Review: Broken Bells can't quite make all the songs ring

Broken Bells

Album artwork for Broken Bells' "After the Disco." (Handout / February 3, 2014)

"After the Disco"

Broken Bells

2 1/2 (out of 4)

Broken Bells' "After the Disco" (Columbia), the second album between the Shins' James Mercer and serial collaborator Danger Mouse, is more cohesive but not necessarily better than their 2010 self-titled debut.

As usual, the music revels in the details that have informed Mercer's well-crafted pop-rock songs and Danger Mouse's hip-hop-flavored productions for the likes of Gnarls Barkley and Beck. Keyboards float in cloudlike layers above sleek rhythm tracks with propulsive, melodic bass lines.

As he did on Broken Bells' debut, Mercer pushes his voice into an upper register; he's positively Barry Gibb-like on "Holding on for Life." It makes for a late-night neosoul vibe, a mood album that suits the 3 a.m. atmosphere suggested by the album title.

"Ashes on the ground/ The world is burning down/ After the disco/ All of the shine just faded away," Mercer croons on the title track, the sound of the dance floor celebration melting into the shadows. The narrator in these songs sounds burned out and a little desperate. He even solicits a hooker in "Holding on for Life" to serve as sort of a street corner therapist.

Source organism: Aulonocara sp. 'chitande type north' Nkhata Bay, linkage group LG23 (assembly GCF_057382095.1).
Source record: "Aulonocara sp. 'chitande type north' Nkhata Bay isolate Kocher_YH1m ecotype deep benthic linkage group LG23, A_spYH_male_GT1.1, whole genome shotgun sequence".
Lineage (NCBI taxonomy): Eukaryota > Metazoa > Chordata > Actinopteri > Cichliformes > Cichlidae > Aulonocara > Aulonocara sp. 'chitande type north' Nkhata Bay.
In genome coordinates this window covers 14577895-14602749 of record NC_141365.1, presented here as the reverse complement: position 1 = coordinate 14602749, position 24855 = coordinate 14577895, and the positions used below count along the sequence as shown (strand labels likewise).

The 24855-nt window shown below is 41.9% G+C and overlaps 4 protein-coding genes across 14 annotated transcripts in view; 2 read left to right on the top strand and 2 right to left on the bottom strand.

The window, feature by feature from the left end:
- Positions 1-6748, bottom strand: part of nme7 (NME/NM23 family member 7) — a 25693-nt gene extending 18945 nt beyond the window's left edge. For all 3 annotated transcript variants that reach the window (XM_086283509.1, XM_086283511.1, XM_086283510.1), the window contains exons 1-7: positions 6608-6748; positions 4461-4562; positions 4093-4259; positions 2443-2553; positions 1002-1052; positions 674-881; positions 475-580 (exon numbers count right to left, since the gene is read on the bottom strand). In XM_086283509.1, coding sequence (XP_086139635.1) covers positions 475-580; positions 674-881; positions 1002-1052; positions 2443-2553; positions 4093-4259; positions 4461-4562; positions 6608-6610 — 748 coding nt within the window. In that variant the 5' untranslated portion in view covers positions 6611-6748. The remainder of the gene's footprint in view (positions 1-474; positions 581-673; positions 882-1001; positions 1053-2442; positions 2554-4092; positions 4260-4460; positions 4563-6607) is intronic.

The romanticized sense of burnout is coupled with first-rate pop songs on the first half of the album: the mournful backing vocals in "Leave It Alone" drifting over finger-picked guitar and fluttering flutelike keyboards; the dance of the interlocking rhythms on "The Changing Lights"; the way Mercer's melancholy vocals play against the seemingly lighthearted bounciness of "Control."

But the songs start to drag as the album winds down, with some unwanted flashbacks to the stiff, ersatz pop of the '80s. "The Angel and the Fool" plays like a cliche of a saloon ballad, complete with wan whistling. "The Remains of Rock & Roll" collapses beneath the weight of a syrupy string arrangement.

Had Broken Bells combined the best songs from their two albums, they would have made a heck of a statement. As it is, they offer promising glimpses of what might have been.

greg@gregkot.com
CHICAGO

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